USA team manager, Brian Fell stayed calm and delivered the news amid chaos and confusion. Where's my number plate? The UCI said that we would not be able to practice without it? USA team mechanic, Danny Meadows was a calming influence and ready to "make a plan" for the riders.

Also team USA had water, Gatorade and fruit available on raceday - that was great, especially for the younger riders whose parents did not have access to the pit area. Thanks again, guys!

Oh, please send this message to the USA team decision-makers: the riders WOULD prefer a USA team t-shirt and cap, rather than hiring a massage therapist (available to the Pros only) While we understand that the Pros are the stars of the show, us challenger class riders are their sponsors, don't kill the golden goose!
Send your emails to: USA Cycling membership and Mike King

Credit: Barney Brown, championsphotography.com

Wrap up: This was an awesome experience - one which I hope to repeat before I die. To me there is no greater honor than to represent and compete for your country, and was even more special as I was able to do this for the country that adopted me. God bless the USA!

Photos: Click for the big picture.

Mega screen

Noisy crowd

Wide, deep double

On local TV

Starting hill

Stepup launch was paved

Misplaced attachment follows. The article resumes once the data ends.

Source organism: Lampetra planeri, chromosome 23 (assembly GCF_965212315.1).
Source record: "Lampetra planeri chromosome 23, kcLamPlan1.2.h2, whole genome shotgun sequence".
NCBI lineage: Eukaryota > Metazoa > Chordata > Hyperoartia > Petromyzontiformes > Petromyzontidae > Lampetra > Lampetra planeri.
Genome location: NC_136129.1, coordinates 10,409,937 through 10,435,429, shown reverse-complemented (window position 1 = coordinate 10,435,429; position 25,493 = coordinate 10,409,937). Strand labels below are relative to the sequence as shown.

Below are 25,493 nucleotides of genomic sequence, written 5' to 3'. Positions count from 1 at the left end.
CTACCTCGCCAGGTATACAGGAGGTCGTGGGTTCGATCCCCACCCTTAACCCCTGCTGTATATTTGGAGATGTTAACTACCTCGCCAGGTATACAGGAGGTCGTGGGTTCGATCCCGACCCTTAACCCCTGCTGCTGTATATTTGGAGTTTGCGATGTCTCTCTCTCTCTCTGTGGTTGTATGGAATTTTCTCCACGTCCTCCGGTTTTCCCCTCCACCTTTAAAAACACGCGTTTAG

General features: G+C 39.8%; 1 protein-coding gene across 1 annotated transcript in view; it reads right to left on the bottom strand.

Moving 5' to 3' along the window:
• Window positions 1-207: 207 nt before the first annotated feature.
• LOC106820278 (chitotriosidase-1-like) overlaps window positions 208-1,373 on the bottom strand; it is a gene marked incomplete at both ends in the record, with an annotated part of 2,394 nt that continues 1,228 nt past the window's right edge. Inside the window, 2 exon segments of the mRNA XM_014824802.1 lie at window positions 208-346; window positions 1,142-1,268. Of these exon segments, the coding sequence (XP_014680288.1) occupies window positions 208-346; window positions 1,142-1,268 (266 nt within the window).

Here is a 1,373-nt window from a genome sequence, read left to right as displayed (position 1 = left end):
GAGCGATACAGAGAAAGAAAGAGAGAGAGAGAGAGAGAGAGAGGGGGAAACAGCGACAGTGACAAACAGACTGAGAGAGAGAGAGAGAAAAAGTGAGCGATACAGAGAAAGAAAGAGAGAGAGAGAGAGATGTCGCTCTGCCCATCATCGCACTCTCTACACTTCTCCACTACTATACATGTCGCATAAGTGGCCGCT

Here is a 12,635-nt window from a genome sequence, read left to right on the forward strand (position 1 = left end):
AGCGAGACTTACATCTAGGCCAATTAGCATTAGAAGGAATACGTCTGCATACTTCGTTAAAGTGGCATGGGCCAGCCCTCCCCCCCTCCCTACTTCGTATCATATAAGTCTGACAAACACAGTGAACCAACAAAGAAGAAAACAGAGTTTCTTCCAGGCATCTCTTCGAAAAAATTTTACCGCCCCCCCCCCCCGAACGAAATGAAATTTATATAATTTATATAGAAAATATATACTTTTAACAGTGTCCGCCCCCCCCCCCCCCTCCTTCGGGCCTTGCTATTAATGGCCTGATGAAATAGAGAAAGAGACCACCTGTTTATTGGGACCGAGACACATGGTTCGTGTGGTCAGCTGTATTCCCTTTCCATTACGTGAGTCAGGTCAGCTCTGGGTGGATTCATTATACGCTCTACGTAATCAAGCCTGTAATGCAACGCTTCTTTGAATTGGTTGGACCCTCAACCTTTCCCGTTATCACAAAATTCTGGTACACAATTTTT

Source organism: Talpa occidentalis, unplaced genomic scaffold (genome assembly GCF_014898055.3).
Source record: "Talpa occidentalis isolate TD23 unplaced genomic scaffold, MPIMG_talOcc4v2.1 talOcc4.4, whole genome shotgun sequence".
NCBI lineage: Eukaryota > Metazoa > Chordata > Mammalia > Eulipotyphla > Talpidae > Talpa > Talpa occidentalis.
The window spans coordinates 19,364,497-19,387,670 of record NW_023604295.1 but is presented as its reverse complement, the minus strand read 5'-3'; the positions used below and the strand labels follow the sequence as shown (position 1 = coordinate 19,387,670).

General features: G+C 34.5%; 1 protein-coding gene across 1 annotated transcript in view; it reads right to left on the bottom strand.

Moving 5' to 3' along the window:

turn1 exit

turn 2

Sonny and Lauren Hines

Ant and Sonny

Kiwi banner

pro practice

turn3 rider down

USA pits

USA guys

USA gals

After practice, ready to race

USA tent

Pit area within the velodrome

Pits behind the starting hill

MB diesel (SUV)

Overflow parking lot

Colleen, Liz, Vern

Ant, Colleen, Vern

June 9th, USA Cycling championships in Pontiac, Michigan, 3rd place in 45+ Cruiser class qualified me for the Worlds!

Itinery for Anthony's trip:
Monday 23 July 07:05am - 08:59am Delta DL0623 ATL-SLC
  11:06am - 12:21pm SkyWest DL3997 SLC-YYJ
  06:00pm - 09:00pm USA team hotel, pick up jersey, number plates, credentials
Tuesday 24 July 01:30pm - 02:55pm Group 3 practice (USA)
  07:00pm - 08:00pm USA team hotel, pick up number plates, team meeting
Wednesday 25 July 11:30am - 12:55pm Group 3 practice (USA)
  04:30pm - 05:30pm Riders Parade (Opening) Ceremony
  07:00pm - 08:00pm USA team hotel, pick up number plates, team meeting
Thursday 26 July 08:00am - 08:55am Warmup for Challenger classes (no gates)
  09:00am - 03:00pm UCI BMX World racing (boys/girls 5 - 14 years old)
  03:30pm - 04:30pm Prize giving ceremony
Friday 27 July 08:00am - 09:00am Warmup for Challenger classes (no gates)
  09:00am - 01:30pm UCI BMX World racing (boys/girls 15 - 30+ years old)
  Afternoon Visit cousin in Duncan
Saturday 28 July 11:30am - 12:00pm Official Opening Ceremony
  12:00pm - 04:00pm UCI BMX World Pros racing (Elite/Junior classes)
Sunday 29 July 08:00am - 09:00am Warmup for Cruiser classes (no gates)
  09:00am - 01:30pm UCI BMX World racing (Cruiser classes)
  01:30pm - 02:00pm Prize giving ceremony
Monday 30 July   Package and UPS bike
    Drop off rental car at airport
  12:51pm - 04:00pm SkyWest DL3816 YYJ-SLC
  04:40pm - 10:21pm Delta DL1132 SLC-ATL

45 & OVER Mens Cruiser Class entries:
Country # plate Name Born
Australia 17 DRIERS, VERNON 1961
  W7 WALL, PARRY 1959
Brazil 42 SANTOS, ADÉSIO 1962
Canada 12 AUGUST, CHRIS 1950
  13 BAXTER, STEVE 1962
  19 EDGAR, STEVEN 1958
  23 FLUET, TONY 1962
  28 HILL, DONALD 1956
  32 LEE, RANDY 1960
  33 MACKINNON, RON 1959
  35 MURPHY, DALE 1960
  38 PLANTE, MARTIN 1961
  41 ROSS, BRIAN 1961
  45 STEWART, JIM 1961
  47 WILLIAMS, KEN 1938
Colombia 39 RIOS, JUAN 1959
Czech Republic 34 MERTA, ZDENEK 1957
  W3 LEVAY, MARC 1960